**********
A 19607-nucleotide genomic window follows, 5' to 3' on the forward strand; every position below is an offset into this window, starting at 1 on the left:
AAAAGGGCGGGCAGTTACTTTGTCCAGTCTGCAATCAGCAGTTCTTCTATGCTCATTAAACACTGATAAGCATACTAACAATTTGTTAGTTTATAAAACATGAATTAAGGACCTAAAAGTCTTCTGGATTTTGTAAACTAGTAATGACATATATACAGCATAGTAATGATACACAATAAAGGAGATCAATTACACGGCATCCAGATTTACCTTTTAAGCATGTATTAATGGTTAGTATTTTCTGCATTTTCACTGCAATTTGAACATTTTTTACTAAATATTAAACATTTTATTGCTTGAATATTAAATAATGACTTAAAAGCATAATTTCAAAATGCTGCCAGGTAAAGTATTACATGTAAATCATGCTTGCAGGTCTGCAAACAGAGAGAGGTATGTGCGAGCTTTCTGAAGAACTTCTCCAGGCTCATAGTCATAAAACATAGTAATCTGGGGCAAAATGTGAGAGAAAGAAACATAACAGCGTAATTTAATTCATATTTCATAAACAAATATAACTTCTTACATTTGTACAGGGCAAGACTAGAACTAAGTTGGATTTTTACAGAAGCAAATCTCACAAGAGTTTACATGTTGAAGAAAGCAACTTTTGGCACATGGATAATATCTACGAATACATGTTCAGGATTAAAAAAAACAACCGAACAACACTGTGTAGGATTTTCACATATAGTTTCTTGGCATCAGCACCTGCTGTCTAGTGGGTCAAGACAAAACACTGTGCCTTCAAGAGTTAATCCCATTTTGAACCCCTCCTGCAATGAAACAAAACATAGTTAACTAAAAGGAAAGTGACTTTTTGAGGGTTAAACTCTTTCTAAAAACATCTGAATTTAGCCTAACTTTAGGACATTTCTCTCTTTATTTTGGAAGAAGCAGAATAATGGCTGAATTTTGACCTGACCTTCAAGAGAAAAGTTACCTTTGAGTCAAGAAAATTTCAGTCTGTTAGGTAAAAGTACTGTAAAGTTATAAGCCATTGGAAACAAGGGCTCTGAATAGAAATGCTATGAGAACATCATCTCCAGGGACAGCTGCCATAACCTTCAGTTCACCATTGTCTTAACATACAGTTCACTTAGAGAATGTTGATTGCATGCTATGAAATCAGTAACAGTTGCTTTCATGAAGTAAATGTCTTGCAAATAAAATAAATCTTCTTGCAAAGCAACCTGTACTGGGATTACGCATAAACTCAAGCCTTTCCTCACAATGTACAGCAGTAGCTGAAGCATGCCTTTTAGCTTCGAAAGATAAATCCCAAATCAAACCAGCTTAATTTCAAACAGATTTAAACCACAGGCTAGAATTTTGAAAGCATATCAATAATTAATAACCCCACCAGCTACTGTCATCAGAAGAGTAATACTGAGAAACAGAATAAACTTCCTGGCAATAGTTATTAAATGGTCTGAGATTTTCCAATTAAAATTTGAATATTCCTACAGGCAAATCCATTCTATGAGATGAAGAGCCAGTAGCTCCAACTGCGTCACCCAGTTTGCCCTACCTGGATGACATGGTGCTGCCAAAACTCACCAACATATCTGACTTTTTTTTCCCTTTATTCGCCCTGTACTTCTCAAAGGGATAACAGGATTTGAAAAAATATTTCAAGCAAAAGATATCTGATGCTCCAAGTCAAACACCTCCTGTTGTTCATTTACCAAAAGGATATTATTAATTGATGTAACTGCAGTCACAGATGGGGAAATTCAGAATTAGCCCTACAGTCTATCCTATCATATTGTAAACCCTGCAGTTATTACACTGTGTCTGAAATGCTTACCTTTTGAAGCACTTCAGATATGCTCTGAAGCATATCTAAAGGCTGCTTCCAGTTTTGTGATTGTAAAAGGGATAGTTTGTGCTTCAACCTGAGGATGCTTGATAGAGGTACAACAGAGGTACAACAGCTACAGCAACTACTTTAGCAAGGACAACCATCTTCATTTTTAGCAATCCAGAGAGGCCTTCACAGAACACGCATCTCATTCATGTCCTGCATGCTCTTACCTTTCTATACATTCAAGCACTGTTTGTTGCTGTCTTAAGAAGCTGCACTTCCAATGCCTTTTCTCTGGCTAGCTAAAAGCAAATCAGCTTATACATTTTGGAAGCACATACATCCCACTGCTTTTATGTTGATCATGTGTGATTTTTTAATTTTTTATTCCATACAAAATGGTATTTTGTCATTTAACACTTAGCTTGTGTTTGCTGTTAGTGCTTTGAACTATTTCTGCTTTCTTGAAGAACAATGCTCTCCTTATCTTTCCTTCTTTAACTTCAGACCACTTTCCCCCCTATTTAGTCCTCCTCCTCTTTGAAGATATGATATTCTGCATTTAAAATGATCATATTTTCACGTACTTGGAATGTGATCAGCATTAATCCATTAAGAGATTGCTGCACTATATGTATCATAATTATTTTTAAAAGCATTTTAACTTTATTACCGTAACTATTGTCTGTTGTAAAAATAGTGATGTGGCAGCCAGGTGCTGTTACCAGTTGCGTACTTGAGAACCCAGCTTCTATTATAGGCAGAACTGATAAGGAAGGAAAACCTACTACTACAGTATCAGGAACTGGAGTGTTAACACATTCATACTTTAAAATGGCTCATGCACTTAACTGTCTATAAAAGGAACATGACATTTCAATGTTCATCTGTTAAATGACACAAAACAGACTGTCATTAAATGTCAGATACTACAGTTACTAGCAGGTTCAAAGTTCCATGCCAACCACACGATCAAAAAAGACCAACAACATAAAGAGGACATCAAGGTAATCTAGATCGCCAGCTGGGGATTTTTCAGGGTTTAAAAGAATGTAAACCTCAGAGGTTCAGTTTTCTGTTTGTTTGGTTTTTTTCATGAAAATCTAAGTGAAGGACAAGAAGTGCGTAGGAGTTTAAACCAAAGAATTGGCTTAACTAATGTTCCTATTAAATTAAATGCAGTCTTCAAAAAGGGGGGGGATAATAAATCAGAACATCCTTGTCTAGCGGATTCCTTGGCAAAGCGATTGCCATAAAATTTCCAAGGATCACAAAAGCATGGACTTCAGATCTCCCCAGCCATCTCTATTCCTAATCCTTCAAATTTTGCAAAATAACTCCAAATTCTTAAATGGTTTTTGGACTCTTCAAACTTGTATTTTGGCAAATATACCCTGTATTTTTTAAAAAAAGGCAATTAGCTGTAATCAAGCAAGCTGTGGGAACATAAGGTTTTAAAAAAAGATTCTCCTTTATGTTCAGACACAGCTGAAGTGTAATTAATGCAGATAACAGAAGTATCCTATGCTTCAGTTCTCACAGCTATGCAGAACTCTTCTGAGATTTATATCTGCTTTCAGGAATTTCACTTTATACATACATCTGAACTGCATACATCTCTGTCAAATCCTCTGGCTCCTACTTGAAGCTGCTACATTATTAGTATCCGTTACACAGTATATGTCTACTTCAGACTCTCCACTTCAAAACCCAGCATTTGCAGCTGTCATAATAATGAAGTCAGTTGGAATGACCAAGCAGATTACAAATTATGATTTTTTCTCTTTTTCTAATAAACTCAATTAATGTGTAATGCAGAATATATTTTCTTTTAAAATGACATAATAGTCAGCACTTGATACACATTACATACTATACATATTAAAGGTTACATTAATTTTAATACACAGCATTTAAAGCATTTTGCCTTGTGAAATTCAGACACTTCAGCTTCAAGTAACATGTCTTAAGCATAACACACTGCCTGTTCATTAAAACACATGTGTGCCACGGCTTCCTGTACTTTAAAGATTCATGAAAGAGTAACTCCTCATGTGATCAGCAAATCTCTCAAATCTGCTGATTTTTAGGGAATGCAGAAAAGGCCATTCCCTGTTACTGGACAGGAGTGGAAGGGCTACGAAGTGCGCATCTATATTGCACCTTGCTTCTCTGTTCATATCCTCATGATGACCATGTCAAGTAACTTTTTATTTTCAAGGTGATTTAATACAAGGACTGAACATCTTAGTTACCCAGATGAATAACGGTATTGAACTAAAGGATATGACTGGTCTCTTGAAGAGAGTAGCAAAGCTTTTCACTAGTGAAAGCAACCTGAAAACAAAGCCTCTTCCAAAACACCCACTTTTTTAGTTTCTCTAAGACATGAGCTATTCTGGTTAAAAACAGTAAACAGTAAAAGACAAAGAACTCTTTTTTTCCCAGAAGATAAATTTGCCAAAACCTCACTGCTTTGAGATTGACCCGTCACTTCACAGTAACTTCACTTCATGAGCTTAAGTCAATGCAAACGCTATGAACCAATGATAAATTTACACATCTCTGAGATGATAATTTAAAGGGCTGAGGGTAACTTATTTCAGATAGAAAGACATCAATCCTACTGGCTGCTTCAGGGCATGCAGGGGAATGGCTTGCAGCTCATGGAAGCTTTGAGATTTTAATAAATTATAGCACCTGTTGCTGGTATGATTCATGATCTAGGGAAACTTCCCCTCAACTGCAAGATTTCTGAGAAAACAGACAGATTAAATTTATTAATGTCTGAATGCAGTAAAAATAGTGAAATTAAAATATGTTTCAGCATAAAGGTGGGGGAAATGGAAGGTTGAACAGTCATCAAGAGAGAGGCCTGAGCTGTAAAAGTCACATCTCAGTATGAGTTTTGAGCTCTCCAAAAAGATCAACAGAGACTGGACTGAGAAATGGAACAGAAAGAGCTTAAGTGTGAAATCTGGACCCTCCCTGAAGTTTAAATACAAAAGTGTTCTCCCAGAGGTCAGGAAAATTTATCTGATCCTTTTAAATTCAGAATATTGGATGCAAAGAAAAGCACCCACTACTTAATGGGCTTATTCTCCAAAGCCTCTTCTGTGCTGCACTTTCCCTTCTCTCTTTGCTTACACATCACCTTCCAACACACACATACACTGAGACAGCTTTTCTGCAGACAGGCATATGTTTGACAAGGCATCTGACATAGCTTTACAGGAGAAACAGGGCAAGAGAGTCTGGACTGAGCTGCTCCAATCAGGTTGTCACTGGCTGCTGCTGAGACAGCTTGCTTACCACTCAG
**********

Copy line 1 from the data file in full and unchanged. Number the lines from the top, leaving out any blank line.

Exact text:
A 19607-nucleotide genomic window follows, 5' to 3' on the forward strand; every position below is an offset into this window, starting at 1 on the left: